Found this bug in Oxford, MS (north central) during the middle of the summer. It was outside on my porch. I am very curious because this is one of the biggest bugs I have ever seen. I was also wondering why I would not have seen more of them. I spotted when I was getting out of my car and about 15 yards away. Seems like I would’ve come across more like this unique bug.
Signature: Hotty Toddy

Male Eastern Hercules Beetle

Male Eastern Hercules Beetle

Dear Hotty Toddy,
The male Eastern Hercules Beetle is considered the heaviest North American beetle.

Subject: Beetle I’m Effingham County, Georgia
Location: Effingham County, Georgia
July 3, 2015 4:40 pm
I would appreciate assistance in identifying this beetle found in Effingham County, Georgia. Thank you.
Signature: William R.

Female Eastern Hercules Beetle

Female Eastern Hercules Beetle

Dear William,
We are really excited to get your image of a female Eastern Hercules Beetle because we just posted an image of a horny male Eastern Hercules Beetle.
  We are going to create a new featured posting with both inquiries combined.  You can get better images in the future by keeping the shadow of the cellular telephone out of the shot by slightly moving your body relative to the sun.

Female Eastern Hercules Beetle in the shadow of a cellular telephone.

Female Eastern Hercules Beetle in the shadow of a cellular telephone.

Heather Duggan-Christensen liked this post
What's That Bug? does not endorse extermination

Ed. Note:  Because our previous posting of Elm Seed Bugs has received so many recent comments, we have decided to make the Elm Seed Bug our Bug of the Month for July 2015 and to post it live a few days early.

Subject: Invaders!
Location: Salt Lake City Utah
June 27, 2015 12:13 pm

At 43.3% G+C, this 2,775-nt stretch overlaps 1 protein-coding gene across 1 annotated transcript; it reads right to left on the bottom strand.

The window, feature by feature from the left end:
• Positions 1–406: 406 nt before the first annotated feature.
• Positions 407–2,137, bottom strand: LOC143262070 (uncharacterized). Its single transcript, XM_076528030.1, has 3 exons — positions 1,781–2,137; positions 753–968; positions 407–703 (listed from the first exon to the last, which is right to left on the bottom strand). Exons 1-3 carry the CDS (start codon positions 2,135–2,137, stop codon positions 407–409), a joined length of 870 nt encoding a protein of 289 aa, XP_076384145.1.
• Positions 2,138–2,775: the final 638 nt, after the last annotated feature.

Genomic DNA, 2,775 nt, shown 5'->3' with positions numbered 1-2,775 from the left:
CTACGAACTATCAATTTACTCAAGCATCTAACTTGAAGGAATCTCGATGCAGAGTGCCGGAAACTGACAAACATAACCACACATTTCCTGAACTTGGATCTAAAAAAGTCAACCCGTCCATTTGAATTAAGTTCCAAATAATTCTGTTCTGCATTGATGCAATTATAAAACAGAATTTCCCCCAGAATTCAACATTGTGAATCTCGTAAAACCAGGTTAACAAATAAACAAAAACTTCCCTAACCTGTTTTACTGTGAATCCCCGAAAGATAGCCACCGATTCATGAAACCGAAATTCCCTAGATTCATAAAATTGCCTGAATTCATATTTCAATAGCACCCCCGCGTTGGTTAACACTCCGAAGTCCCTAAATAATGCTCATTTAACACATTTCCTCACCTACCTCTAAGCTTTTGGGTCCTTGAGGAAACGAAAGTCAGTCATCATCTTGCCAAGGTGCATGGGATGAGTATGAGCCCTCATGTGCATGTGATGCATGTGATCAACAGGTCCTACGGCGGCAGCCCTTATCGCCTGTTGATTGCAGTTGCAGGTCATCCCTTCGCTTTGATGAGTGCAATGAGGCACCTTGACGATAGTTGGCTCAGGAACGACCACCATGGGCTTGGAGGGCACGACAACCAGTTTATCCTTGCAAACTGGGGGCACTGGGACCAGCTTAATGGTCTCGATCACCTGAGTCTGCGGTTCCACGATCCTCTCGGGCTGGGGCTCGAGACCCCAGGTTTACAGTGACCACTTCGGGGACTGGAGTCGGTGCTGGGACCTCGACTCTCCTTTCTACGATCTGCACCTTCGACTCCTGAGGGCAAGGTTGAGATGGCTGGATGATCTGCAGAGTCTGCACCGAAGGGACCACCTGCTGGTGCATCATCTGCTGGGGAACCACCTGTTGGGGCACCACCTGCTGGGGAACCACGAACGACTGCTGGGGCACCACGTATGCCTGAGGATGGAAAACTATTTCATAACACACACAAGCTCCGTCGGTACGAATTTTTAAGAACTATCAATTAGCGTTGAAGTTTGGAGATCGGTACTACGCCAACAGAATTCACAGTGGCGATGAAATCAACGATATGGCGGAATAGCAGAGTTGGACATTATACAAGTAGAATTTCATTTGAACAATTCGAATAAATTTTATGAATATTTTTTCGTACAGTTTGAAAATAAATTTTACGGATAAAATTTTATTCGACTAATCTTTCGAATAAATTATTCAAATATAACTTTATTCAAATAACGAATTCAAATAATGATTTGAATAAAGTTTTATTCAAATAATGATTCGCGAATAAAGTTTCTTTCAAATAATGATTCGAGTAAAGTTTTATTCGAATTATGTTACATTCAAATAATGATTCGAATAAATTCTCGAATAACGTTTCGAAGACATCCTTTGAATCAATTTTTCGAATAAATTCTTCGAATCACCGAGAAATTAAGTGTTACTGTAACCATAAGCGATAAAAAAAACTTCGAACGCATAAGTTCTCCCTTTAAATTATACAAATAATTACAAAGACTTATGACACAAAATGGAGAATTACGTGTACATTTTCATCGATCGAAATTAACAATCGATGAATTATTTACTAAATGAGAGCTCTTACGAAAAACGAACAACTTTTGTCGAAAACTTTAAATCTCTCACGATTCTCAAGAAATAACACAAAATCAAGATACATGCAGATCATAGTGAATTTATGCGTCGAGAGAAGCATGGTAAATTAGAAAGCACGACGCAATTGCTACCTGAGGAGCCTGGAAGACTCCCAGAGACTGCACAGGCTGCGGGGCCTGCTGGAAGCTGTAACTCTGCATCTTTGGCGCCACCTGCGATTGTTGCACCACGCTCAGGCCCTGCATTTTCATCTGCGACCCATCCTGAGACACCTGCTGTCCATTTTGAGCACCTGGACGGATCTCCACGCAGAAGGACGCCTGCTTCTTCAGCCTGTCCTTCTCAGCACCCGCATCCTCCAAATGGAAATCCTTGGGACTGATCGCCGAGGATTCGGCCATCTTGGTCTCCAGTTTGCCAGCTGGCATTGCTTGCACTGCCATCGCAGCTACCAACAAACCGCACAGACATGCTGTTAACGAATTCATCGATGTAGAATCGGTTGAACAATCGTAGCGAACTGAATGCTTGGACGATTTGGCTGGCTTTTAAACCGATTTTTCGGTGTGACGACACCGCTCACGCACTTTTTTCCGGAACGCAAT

We have these little buggers that we seem to keep finding on the back end of our home near the windows. I found a nest of them underneath one of the blinds in our bedroom window. They dont appear to fly. They are about 1/4 inch long. What are they? Do they bite? How can we get rid of them? Thanks in advance…
Signature: -Loyal WTB fan for 5+ years

Elm Seed Bug

Elm Seed Bug

Dear Loyal WTB fan for 5+ years,
It appears that you have an Elm Seed Bug,
Arocatus melanocephalus, infestation, a nonnative species first reported in North America in Idaho in 2012.  As you must know, we do not provide extermination information, though we are sometimes freer when the species is invasive like the Elm Seed Bug.  There are currently numerous comments from readers on the first Elm Seed Bug posting in our archives, and you may find some help there.  According to Gemtek:  “Identification: Elm seed bugs are typically ⅓ inch long and are dark brown in color, with an abdomen that is reddish colored. Like a boxelder bug, their wings fold to form a thin X shape. Aside from color differences, elm seed and boxelder bugs look nearly identical.  Diet, Habitat, Life Cycle, and Habits:  Once again, elm seed bugs are similar to boxelder bugs in all of these aspects. A key difference is that elm seed bugs are primarily found on elm trees. They feed on elm seeds, but will also feed on and live in other types of trees. They are most visible in warmer weather and will create an unpleasant odor if crushed.”  According to BugGuide:  “Invade homes during the summer to escape heat, and then stick around through the winter … One generation per year and adults overwinter. Doesn’t pose a threat to trees, but may show up indoors in huge swarms.”

Elm Seed Bugs invade home.

Elm Seed Bugs invade home.

Sue Dougherty, Ann Levitsky, Heather Duggan-Christensen liked this post
What's That Bug? does not endorse extermination

Gentle Readers,
The editorial staff of What’s That Bug? will be on holiday for the next two weeks.  We will not be responding to your numerous identification requests until the end of June, but because we do not want our loyal readership to go through any withdrawals, or to suffer separation anxiety, we have prepared postings to go live to our site daily during our absence.  We anticipate that upon our return, our mailbox will be stuffed with hundreds if not thousands of identification requests, and we are certain we will not be able to respond to more than a tiny fraction.  Meanwhile, please use our search engine to attempt to self identify any sightings that pique your curiosity.  We hope we will get to see Fireflies in Northeast Ohio this June.

Firefly

Firefly

Update:  June 27, 2015
We’re Back, and the Fireflies were spectacular.

Carmen Thompson liked this post
What's That Bug? does not endorse extermination